Graduate student connects studies with Mason’s history


For almost 10 years, Melissa Cannarozzi has worked as the production coordinator and digital collections manager in George Mason University’s Office of University Branding. She has spent half that time taking classes part-time and working on a master of arts in history with a concentration in applied digital history, which she will receive this month.

woman stands before an exhibit of photographs
Melissa Cannarozzi with her exhibit. Photo by Creative Services

For an internship class, Cannarozzi curated the exhibit, Past, Present, Future: Mason’s Core Remains Constant, which is currently installed on the ground floor of Horizon Hall on the Fairfax Campus. The exhibit celebrates Mason’s first 50 years as an independent university using photographs from the University Libraries’ Broadside Photograph Collection to illustrate student life on campus then and now.

To create the exhibit, Cannarozzi said she looked at more than 55,000 black and white images captured by Mason students working for the Broadside student newspaper from 1973 to 2001.

“I was trying to create something that would appeal to current students,” said Cannarozzi of the planning. “I was surprised so many Mason alumni showed up at the opening [of the exhibit] and actually knew people in the photos. I’m glad people are able to connect with the exhibit.”

What is your best memory of Mason? 

I thoroughly enjoyed the Department of History and Art History Brown Bags that I have attended. During the pandemic lockdown, I spent hours learning about the extended family of George Mason IV, George Mason University’s namesake, by transcribing and annotating sections of an account book and am proud to be included in the digital history component that can be found at the University Libraries through the Center for Mason Legacies. But my favorite memory was the after-hours, behind-the-scenes visit to the National Museum of African American History and Culture with Robinson Professor Spencer Crew’s Museum Studies class.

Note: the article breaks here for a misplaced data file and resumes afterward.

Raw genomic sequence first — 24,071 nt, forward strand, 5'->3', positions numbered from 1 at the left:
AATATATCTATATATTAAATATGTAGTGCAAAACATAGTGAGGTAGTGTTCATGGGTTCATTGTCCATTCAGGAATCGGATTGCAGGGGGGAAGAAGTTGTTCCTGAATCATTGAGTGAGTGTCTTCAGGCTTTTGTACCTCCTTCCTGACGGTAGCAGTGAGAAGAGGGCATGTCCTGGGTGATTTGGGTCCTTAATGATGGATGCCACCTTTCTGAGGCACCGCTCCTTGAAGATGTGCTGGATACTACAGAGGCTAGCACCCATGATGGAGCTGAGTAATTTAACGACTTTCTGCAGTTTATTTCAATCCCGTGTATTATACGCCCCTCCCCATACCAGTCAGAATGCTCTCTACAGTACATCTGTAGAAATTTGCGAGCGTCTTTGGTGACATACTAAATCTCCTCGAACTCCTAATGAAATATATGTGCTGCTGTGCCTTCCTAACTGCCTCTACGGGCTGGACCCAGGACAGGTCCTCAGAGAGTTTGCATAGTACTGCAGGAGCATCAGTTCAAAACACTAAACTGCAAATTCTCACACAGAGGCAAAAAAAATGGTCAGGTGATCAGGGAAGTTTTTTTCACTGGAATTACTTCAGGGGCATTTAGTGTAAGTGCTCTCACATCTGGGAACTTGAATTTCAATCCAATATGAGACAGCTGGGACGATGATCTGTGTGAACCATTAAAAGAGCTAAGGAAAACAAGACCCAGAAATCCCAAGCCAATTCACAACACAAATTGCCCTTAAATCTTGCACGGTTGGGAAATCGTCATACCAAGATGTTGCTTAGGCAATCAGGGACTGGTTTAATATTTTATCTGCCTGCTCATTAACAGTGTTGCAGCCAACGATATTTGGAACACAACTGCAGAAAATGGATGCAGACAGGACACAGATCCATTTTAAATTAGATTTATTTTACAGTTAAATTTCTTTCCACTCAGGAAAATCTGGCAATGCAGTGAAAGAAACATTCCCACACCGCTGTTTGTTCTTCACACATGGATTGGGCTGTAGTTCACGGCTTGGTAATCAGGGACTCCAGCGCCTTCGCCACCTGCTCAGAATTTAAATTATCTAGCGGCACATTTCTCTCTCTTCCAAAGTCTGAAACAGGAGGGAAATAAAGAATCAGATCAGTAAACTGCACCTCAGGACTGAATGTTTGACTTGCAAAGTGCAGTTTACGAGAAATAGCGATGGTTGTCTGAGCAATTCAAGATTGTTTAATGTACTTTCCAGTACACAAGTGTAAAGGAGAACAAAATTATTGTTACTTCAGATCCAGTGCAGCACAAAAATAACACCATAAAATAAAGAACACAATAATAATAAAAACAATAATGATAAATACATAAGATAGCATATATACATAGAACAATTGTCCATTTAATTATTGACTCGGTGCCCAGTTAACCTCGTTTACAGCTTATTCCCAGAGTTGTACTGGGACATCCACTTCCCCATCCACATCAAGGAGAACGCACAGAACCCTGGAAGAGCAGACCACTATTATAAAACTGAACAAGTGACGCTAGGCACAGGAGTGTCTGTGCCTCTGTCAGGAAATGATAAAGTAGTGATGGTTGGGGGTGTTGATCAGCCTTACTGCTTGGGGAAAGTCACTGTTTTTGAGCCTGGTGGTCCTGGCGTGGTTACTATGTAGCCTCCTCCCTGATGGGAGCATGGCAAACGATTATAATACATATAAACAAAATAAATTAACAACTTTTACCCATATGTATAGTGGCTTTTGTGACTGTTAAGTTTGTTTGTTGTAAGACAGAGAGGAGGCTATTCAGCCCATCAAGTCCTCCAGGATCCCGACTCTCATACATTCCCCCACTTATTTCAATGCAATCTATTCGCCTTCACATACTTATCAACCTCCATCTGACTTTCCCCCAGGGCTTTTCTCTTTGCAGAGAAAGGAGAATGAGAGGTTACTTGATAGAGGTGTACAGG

How have you grown while at Mason?

It wasn’t always easy balancing working full-time and taking classes but the history program challenged me to think differently and approach problems in a more analytical manner. Along the way, my writing skills improved significantly. Two diverse internships, one creating a secondary exhibit for the 50th anniversary of George Mason University that appeared in the hallway of the lower level of Horizon Hall and featured photos from a digital collection of images from Broadside, Mason’s student newspaper from 1969 to 2014, and the other was working for R2 Studios, the podcasting division of the Roy Rosenzweig Center for History and New Media, enriched my experience and helped me grow immensely.

What is your best piece of advice for incoming students? 

Meet with you advisor regularly to plan for classes. Use the resources the university has to offer, whether it is connections to jobs through professors or a free subscription to LinkedIn Learning.

What’s next for you? 

I love working at Mason! I’m looking forward to forging a path of new opportunities in the office. I can’t wait to fill up my weekends with daytrips.